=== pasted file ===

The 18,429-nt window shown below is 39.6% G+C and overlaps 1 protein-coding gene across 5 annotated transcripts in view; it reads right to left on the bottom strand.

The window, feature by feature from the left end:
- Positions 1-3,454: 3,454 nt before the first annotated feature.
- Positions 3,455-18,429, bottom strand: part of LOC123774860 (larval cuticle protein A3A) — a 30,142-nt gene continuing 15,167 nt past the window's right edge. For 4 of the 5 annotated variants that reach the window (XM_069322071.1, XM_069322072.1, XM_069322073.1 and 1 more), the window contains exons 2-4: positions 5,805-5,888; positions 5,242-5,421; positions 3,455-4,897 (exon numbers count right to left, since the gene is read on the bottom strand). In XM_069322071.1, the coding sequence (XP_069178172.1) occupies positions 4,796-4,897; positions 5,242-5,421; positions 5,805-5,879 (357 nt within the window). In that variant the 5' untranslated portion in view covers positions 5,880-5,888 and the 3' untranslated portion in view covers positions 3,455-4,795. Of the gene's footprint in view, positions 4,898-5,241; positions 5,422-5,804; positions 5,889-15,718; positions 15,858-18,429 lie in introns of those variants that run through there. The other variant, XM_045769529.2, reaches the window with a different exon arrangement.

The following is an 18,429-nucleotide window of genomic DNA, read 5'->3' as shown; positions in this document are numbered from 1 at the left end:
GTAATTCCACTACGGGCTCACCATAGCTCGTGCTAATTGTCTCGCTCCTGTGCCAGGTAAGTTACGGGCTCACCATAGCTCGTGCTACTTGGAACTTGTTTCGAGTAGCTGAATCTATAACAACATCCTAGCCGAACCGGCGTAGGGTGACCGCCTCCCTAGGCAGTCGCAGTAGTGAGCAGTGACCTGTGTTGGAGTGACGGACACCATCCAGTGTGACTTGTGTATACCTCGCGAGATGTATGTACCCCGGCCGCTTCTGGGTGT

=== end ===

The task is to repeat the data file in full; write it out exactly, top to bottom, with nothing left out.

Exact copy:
The 18,429-nt window shown below is 39.6% G+C and overlaps 1 protein-coding gene across 5 annotated transcripts in view; it reads right to left on the bottom strand.

The window, feature by feature from the left end:
- Positions 1-3,454: 3,454 nt before the first annotated feature.
- Positions 3,455-18,429, bottom strand: part of LOC123774860 (larval cuticle protein A3A) — a 30,142-nt gene continuing 15,167 nt past the window's right edge. For 4 of the 5 annotated variants that reach the window (XM_069322071.1, XM_069322072.1, XM_069322073.1 and 1 more), the window contains exons 2-4: positions 5,805-5,888; positions 5,242-5,421; positions 3,455-4,897 (exon numbers count right to left, since the gene is read on the bottom strand). In XM_069322071.1, the coding sequence (XP_069178172.1) occupies positions 4,796-4,897; positions 5,242-5,421; positions 5,805-5,879 (357 nt within the window). In that variant the 5' untranslated portion in view covers positions 5,880-5,888 and the 3' untranslated portion in view covers positions 3,455-4,795. Of the gene's footprint in view, positions 4,898-5,241; positions 5,422-5,804; positions 5,889-15,718; positions 15,858-18,429 lie in introns of those variants that run through there. The other variant, XM_045769529.2, reaches the window with a different exon arrangement.

The following is an 18,429-nucleotide window of genomic DNA, read 5'->3' as shown; positions in this document are numbered from 1 at the left end:
GTAATTCCACTACGGGCTCACCATAGCTCGTGCTAATTGTCTCGCTCCTGTGCCAGGTAAGTTACGGGCTCACCATAGCTCGTGCTACTTGGAACTTGTTTCGAGTAGCTGAATCTATAACAACATCCTAGCCGAACCGGCGTAGGGTGACCGCCTCCCTAGGCAGTCGCAGTAGTGAGCAGTGACCTGTGTTGGAGTGACGGACACCATCCAGTGTGACTTGTGTATACCTCGCGAGATGTATGTACCCCGGCCGCTTCTGGGTGT